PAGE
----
U.S. Senator Lindsey Graham (R-South Carolina) today made this statement in response to U.S. Secretary of Education Arne Duncan planning to reprogram education funding from the stimulus legislation even if the Governor and state legislature do not request the funds.
"I was shocked by the statements made by the Secretary of Education that he would find a way to spend the $700 million in South Carolina regardless of the requirements of the statute or whether the state requested the funding.
"I appreciate and share his concern for the children of South Carolina. However, federal officials cannot obligate money based on a perceived moral obligation. We are a nation of laws, not individual whims. I cannot think of a more dangerous precedent to be set than allowing an unelected Cabinet Secretary, a federal bureaucrat, to hand out government funds based upon their feelings and not the law.
"The Secretary's pushing forward with this radical line of thinking would destroy the concept of the Rule of Law, the role of elected officials, and the principles of federalism which have served our nation well for over 200 years. I encourage the Obama Administration to immediately reject this approach. I hope these comments will be written off as just mindless chatter and not a radical new approach to the role and power of the federal government.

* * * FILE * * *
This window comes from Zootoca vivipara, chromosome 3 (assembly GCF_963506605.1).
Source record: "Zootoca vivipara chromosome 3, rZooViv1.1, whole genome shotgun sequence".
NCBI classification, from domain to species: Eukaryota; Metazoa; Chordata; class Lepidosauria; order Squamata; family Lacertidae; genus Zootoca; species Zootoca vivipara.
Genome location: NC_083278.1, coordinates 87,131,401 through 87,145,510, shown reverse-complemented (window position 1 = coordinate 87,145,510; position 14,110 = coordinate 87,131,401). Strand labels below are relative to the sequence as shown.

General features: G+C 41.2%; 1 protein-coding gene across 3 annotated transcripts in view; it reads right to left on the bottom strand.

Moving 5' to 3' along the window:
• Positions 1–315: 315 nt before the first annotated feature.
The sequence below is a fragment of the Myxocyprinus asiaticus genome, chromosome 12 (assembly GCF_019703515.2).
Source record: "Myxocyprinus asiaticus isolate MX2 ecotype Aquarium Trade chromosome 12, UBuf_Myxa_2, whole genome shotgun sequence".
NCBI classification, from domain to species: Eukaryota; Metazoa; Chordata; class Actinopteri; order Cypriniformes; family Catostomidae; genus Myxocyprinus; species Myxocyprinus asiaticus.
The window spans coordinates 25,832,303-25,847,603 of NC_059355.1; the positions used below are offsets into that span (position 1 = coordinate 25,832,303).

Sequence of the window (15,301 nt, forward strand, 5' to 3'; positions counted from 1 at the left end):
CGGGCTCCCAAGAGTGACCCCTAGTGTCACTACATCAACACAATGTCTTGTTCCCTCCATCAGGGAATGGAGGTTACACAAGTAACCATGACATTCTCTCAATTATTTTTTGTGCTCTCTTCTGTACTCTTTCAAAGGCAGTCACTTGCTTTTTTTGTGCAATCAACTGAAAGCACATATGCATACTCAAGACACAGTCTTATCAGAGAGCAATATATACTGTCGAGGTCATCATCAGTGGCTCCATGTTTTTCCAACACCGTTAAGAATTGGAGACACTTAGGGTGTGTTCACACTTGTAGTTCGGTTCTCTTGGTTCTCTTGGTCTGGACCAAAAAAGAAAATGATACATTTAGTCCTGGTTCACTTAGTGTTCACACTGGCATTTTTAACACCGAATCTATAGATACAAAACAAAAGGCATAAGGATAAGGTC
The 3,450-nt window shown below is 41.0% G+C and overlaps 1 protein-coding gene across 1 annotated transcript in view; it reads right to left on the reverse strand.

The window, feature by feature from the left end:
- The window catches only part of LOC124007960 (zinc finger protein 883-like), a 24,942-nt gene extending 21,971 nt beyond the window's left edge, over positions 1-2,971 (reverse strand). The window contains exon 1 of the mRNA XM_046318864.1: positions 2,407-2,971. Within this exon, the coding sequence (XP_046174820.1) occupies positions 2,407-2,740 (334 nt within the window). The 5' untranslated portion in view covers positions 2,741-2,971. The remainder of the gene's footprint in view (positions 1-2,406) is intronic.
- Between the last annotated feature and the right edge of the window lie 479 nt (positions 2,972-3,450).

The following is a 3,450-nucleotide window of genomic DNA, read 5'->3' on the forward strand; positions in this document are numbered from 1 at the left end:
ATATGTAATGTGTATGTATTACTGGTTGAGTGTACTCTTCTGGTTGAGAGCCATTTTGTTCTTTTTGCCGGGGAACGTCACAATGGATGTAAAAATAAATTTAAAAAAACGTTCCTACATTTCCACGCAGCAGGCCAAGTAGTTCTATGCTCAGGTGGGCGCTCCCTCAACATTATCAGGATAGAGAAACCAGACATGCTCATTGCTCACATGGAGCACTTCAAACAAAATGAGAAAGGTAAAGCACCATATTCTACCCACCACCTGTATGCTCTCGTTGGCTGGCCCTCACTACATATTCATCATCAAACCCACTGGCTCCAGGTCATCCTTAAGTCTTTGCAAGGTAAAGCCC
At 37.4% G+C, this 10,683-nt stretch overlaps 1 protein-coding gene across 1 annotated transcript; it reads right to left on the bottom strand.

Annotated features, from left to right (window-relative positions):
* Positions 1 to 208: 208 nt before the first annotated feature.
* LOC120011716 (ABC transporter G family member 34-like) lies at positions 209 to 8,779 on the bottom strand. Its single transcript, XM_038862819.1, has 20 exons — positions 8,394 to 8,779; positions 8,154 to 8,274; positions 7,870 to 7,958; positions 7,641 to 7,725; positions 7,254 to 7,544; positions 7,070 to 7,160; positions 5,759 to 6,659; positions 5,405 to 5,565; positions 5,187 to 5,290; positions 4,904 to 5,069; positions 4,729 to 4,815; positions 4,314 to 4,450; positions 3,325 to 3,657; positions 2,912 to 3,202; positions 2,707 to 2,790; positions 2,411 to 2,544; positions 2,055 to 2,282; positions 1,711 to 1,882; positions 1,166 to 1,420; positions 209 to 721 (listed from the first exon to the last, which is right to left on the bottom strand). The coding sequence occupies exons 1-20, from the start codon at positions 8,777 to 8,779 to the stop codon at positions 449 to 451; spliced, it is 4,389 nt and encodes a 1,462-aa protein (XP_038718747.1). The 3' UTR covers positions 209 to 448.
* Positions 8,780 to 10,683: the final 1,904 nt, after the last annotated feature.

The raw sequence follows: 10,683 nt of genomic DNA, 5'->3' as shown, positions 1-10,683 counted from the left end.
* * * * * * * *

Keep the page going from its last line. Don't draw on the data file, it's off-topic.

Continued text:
"I voted against the stimulus package because it was too large and created too much government. However, I do believe it is in South Carolina's best interests for the Governor to accept the funding as it will do some good. If South Carolina does not accept the funding, it will go to another state and future generations of South Carolinian will still be obligated to pay it back.
"Additionally, in light of today's unemployment figures and recent budget projections it will be very difficult for the General Assembly to meet all our state's obligations. This is clearly a rainy day for South Carolina and these funds can be helpful in our current budget situation.
"Finally, the legal process through which these funds are administered is very important. The process and procedures used will be around long after these funds are spent."